Tuesday, September 21, 2010

Aptina Enters DSLR World with 16MP APS-C Sensor

Business Wire: Aptina introduced an APS-C format 16MP MT9H004 image sensor. The new MT9H004 sensor offers high sensitivity, low dark current, and low readout noise in addition to 16MP still image capture at 10fps. Leveraging the company’s latest dynamic response (DR) pixel technology innovation, called DR-Pix technology, the new APS-C format imaging solution delivers a 5dB increase in SNR under low-light conditions without sacrificing the performance in high-light environments, where it can achieve a max SNR of 47dB. Aptina’s new solution also offers advanced features, such as live view video support, and 1080p/30fps HD video recording.

What set Aptina's announcement apart of some others is that the company explains how these improvements have been achieved, a rare example of openness (Youtube link):

Designed by our Japan design center to provide the highest image quality possible, our new APS-C format sensor delivers the maximum signal-to-noise ratio across all scene lighting and ISO speed conditions,” said Junichi Nakamura, Aptina’s Japan Design Center Director. “The positive reception our sensor has received from DSLR camera makers underscores the SNR and inter-scene dynamic range performance we’ve been able to achieve.

TSR estimates CMOS image sensor shipments for the DSLR market to be 12.5 million in 2013, up from 4 million in 2007, with much of this growth coming from the emerging compact mirrorless segment of the market. “Our new sensor is only the first step in our effort to secure a prominent position in this exciting market,” said Sandor Barna, GM of Aptina’s Camera Business Unit.

Aptina DR-Pix technology page describes the 2-gain approach:

Aptina’s innovative approach to improving low light performance without compromising image quality utilizes a dynamic response pixel, called Aptina DR-Pix technology. Aptina DR-Pix technology combines two modes of operation in one pixel design – low conversion gain (LCG) mode for large charge handling capacity in bright scenes and a high conversion gain (HCG) mode with increased sensitivity and low read noise for low-light scenes. The inter-scene DR equal to 82.9 dB due to the low read noise of the HCG mode. In comparison, without the HCG mode of operation, the sensor’s DR would be limited to 69 dB of intra-scene DR in the LCG mode.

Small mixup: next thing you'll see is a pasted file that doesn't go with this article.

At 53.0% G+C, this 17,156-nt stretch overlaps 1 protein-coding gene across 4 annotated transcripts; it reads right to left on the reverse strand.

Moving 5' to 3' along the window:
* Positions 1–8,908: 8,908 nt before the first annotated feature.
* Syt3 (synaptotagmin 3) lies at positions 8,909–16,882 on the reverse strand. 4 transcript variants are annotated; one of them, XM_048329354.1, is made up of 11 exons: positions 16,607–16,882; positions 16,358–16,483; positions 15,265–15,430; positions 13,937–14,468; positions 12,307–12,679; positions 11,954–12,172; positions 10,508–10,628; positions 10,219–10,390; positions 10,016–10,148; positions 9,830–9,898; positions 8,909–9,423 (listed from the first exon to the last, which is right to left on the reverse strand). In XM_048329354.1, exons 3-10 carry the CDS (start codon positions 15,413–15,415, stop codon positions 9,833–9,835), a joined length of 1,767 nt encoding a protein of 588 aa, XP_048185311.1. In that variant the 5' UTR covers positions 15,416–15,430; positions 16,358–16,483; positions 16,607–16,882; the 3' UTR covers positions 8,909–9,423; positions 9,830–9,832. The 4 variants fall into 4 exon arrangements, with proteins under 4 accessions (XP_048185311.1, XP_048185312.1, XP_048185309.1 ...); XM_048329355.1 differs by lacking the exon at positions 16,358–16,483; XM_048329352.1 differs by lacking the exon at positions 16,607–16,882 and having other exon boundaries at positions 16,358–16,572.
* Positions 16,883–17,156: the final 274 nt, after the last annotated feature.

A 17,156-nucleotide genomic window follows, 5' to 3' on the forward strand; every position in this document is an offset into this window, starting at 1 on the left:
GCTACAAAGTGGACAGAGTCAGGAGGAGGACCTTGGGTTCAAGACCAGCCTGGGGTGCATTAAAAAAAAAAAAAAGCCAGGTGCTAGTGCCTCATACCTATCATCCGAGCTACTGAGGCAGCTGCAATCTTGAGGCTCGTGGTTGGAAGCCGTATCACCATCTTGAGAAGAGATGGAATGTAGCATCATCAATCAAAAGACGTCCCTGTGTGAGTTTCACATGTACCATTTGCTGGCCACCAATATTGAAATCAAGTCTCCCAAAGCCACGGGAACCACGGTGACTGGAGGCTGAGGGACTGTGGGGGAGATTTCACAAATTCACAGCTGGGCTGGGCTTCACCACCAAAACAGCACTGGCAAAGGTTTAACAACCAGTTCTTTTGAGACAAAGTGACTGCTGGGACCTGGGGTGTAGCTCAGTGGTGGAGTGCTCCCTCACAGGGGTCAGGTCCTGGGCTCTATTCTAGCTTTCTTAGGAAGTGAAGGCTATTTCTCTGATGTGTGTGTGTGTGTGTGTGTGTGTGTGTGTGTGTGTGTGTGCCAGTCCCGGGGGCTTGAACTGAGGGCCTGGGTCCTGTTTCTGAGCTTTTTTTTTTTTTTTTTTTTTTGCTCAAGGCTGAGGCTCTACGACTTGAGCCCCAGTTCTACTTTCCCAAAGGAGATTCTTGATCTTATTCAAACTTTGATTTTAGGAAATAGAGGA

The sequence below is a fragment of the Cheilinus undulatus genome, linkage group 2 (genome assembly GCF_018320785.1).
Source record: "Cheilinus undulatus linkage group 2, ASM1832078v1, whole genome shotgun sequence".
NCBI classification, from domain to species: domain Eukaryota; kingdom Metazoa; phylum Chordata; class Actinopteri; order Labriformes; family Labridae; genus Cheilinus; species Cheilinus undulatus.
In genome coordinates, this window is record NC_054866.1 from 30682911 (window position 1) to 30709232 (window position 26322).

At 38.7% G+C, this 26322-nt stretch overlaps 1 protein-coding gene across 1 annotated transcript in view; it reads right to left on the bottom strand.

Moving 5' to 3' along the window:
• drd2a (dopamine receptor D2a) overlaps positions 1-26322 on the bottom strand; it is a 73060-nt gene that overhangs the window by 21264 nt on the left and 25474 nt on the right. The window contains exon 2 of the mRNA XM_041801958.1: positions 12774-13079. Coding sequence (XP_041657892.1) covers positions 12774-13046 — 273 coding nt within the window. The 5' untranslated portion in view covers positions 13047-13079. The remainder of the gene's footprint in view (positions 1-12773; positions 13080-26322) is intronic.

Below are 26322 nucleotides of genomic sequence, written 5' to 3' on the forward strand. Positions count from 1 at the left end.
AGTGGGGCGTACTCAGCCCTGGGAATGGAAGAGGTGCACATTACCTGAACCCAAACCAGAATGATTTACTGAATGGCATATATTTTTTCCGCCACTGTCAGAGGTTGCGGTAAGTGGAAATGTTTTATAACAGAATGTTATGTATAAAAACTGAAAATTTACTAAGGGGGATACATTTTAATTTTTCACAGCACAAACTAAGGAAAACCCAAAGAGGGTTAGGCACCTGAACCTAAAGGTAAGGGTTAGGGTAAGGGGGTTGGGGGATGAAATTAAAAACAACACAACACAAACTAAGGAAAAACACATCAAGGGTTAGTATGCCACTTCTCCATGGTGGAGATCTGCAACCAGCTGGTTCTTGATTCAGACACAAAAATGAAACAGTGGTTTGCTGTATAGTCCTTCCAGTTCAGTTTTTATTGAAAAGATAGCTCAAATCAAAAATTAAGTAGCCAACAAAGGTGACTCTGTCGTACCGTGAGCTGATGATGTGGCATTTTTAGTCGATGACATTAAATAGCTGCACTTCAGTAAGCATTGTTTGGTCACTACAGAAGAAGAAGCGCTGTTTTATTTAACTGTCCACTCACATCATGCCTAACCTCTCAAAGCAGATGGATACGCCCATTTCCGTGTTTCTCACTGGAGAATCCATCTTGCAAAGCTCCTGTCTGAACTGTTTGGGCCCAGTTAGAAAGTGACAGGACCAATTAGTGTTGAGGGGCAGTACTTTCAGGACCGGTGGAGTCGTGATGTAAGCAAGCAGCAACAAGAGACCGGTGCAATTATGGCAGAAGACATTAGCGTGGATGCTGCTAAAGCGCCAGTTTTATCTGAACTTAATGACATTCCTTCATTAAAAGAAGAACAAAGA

The sensor's 4.79um-sized pixel schematics is given in Aptina's white paper:

Sampling now, Aptina’s new 16MP MT9H004 image sensor is available in a 116-pin CLCC package. Mass production is scheduled for Q1 2011.


  1. The circuit looks similar to the lofic WDR developed by Fossum...But I guess in this case the DCG voltage is controlled manually right?

  2. @ the DCG voltage is controlled manually right?

    Yes, it looks so.

  3. Is Aptina making profit ?

  4. Yes, looks similar. Would not be a surprise since Photobit -> Micron -> Aptina Japan office under Nakamura did the first prototyping of that circuit for me while I continued with Micron around 2002. I am sure they have improved it considerably. Also, Micron/Aptina is the assignee of the issued patents on my contributions. Hope this goes well for them.

  5. So the idea is that in high-gain mode, you shut off the DCG transistor and dump your photocharge through the transfer gate onto the relatively smaller capacitance of FD, while in low-gain mode you turn on the DCG transistor and dump your photocharge through the transfer gate to the relatively larger capacitance of FD in parallel with the unlabelled capacitor?

    It seems like this incurs a hefty chip area cost for the unlabelled capacitor, the DCG control line, and the DCG transistor. Plus you have to choose in advance whether you want low gain or high gain, with ratios that are fixed at time of manufacture.